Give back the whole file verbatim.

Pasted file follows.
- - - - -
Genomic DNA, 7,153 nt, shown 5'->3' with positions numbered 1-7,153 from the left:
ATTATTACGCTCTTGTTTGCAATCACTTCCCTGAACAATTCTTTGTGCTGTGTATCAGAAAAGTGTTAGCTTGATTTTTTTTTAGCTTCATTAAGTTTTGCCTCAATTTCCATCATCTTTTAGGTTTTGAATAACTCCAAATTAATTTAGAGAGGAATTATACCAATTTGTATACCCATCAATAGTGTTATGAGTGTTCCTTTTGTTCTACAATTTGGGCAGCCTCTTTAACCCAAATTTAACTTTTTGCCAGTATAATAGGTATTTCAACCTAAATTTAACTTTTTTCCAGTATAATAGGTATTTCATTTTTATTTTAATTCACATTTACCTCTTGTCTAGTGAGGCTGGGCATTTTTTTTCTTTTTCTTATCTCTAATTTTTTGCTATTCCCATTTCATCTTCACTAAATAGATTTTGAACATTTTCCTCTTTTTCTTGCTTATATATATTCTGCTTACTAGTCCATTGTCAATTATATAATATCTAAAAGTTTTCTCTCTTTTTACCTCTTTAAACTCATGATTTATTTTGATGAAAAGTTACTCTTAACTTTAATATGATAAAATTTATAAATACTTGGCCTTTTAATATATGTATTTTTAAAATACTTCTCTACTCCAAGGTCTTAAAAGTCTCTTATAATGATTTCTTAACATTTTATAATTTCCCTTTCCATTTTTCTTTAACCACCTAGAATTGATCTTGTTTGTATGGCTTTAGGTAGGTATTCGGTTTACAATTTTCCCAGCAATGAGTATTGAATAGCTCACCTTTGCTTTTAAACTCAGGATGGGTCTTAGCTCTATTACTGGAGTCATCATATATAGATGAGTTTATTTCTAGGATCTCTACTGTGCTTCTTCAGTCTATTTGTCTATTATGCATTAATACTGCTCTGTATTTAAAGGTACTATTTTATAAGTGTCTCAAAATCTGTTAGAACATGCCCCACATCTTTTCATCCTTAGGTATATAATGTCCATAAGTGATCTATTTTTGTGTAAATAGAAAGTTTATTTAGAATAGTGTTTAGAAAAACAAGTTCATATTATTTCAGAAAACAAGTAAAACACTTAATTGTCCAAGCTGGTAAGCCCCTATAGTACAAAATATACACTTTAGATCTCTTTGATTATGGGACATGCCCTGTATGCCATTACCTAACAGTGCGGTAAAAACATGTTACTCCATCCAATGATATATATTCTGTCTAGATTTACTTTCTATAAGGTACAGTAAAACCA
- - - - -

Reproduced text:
Genomic DNA, 7,153 nt, shown 5'->3' with positions numbered 1-7,153 from the left:
ATTATTACGCTCTTGTTTGCAATCACTTCCCTGAACAATTCTTTGTGCTGTGTATCAGAAAAGTGTTAGCTTGATTTTTTTTTAGCTTCATTAAGTTTTGCCTCAATTTCCATCATCTTTTAGGTTTTGAATAACTCCAAATTAATTTAGAGAGGAATTATACCAATTTGTATACCCATCAATAGTGTTATGAGTGTTCCTTTTGTTCTACAATTTGGGCAGCCTCTTTAACCCAAATTTAACTTTTTGCCAGTATAATAGGTATTTCAACCTAAATTTAACTTTTTTCCAGTATAATAGGTATTTCATTTTTATTTTAATTCACATTTACCTCTTGTCTAGTGAGGCTGGGCATTTTTTTTCTTTTTCTTATCTCTAATTTTTTGCTATTCCCATTTCATCTTCACTAAATAGATTTTGAACATTTTCCTCTTTTTCTTGCTTATATATATTCTGCTTACTAGTCCATTGTCAATTATATAATATCTAAAAGTTTTCTCTCTTTTTACCTCTTTAAACTCATGATTTATTTTGATGAAAAGTTACTCTTAACTTTAATATGATAAAATTTATAAATACTTGGCCTTTTAATATATGTATTTTTAAAATACTTCTCTACTCCAAGGTCTTAAAAGTCTCTTATAATGATTTCTTAACATTTTATAATTTCCCTTTCCATTTTTCTTTAACCACCTAGAATTGATCTTGTTTGTATGGCTTTAGGTAGGTATTCGGTTTACAATTTTCCCAGCAATGAGTATTGAATAGCTCACCTTTGCTTTTAAACTCAGGATGGGTCTTAGCTCTATTACTGGAGTCATCATATATAGATGAGTTTATTTCTAGGATCTCTACTGTGCTTCTTCAGTCTATTTGTCTATTATGCATTAATACTGCTCTGTATTTAAAGGTACTATTTTATAAGTGTCTCAAAATCTGTTAGAACATGCCCCACATCTTTTCATCCTTAGGTATATAATGTCCATAAGTGATCTATTTTTGTGTAAATAGAAAGTTTATTTAGAATAGTGTTTAGAAAAACAAGTTCATATTATTTCAGAAAACAAGTAAAACACTTAATTGTCCAAGCTGGTAAGCCCCTATAGTACAAAATATACACTTTAGATCTCTTTGATTATGGGACATGCCCTGTATGCCATTACCTAACAGTGCGGTAAAAACATGTTACTCCATCCAATGATATATATTCTGTCTAGATTTACTTTCTATAAGGTACAGTAAAACCA